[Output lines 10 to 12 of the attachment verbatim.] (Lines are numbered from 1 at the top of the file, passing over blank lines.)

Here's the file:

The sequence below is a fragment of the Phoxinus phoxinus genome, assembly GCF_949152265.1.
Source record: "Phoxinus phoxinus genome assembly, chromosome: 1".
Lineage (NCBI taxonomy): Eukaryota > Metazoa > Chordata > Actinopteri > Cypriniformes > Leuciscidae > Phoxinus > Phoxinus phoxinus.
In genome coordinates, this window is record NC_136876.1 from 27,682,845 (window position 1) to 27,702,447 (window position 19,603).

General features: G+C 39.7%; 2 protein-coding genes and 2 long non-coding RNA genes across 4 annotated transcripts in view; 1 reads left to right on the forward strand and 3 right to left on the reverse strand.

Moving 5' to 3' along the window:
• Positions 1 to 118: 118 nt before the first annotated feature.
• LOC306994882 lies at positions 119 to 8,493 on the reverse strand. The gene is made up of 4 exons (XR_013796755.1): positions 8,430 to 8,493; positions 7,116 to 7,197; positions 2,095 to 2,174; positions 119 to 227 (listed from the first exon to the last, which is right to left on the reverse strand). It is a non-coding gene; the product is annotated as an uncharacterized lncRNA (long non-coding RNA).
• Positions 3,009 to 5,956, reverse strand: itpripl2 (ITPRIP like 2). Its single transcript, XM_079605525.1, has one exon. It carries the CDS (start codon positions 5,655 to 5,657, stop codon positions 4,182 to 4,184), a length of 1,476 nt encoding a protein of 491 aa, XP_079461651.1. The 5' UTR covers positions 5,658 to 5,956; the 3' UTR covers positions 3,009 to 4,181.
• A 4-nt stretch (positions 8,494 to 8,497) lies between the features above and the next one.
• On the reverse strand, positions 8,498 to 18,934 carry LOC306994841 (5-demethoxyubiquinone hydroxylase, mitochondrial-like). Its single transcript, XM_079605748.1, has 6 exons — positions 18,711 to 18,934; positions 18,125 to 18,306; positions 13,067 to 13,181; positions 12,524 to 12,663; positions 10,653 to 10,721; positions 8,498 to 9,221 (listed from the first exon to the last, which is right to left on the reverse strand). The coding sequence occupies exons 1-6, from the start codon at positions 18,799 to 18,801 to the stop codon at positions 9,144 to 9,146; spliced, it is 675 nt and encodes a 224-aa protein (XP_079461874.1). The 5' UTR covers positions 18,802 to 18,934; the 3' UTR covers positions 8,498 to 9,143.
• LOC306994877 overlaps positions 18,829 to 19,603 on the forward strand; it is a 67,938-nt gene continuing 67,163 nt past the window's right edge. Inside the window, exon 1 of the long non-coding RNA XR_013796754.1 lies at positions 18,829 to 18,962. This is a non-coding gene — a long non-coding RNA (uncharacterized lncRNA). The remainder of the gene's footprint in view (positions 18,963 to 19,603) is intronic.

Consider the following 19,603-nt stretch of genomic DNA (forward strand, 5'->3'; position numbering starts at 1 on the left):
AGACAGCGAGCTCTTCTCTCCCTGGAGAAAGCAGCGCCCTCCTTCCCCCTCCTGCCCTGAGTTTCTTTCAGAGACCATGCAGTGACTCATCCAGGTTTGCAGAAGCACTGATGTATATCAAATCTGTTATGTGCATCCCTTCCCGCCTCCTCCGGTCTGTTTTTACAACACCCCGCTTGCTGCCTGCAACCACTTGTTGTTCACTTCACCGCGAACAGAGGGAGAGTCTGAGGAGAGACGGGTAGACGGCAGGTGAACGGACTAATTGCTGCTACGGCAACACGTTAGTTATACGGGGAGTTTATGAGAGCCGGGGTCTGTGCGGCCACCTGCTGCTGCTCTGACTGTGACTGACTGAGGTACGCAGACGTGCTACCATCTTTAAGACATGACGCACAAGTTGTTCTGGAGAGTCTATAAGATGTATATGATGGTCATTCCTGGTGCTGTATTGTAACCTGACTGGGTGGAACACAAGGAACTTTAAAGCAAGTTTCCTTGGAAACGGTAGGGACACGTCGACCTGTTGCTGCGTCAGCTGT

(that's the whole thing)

• A 4-nt stretch (positions 8,494 to 8,497) lies between the features above and the next one.
• On the reverse strand, positions 8,498 to 18,934 carry LOC306994841 (5-demethoxyubiquinone hydroxylase, mitochondrial-like). Its single transcript, XM_079605748.1, has 6 exons — positions 18,711 to 18,934; positions 18,125 to 18,306; positions 13,067 to 13,181; positions 12,524 to 12,663; positions 10,653 to 10,721; positions 8,498 to 9,221 (listed from the first exon to the last, which is right to left on the reverse strand). The coding sequence occupies exons 1-6, from the start codon at positions 18,799 to 18,801 to the stop codon at positions 9,144 to 9,146; spliced, it is 675 nt and encodes a 224-aa protein (XP_079461874.1). The 5' UTR covers positions 18,802 to 18,934; the 3' UTR covers positions 8,498 to 9,143.
• LOC306994877 overlaps positions 18,829 to 19,603 on the forward strand; it is a 67,938-nt gene continuing 67,163 nt past the window's right edge. Inside the window, exon 1 of the long non-coding RNA XR_013796754.1 lies at positions 18,829 to 18,962. This is a non-coding gene — a long non-coding RNA (uncharacterized lncRNA). The remainder of the gene's footprint in view (positions 18,963 to 19,603) is intronic.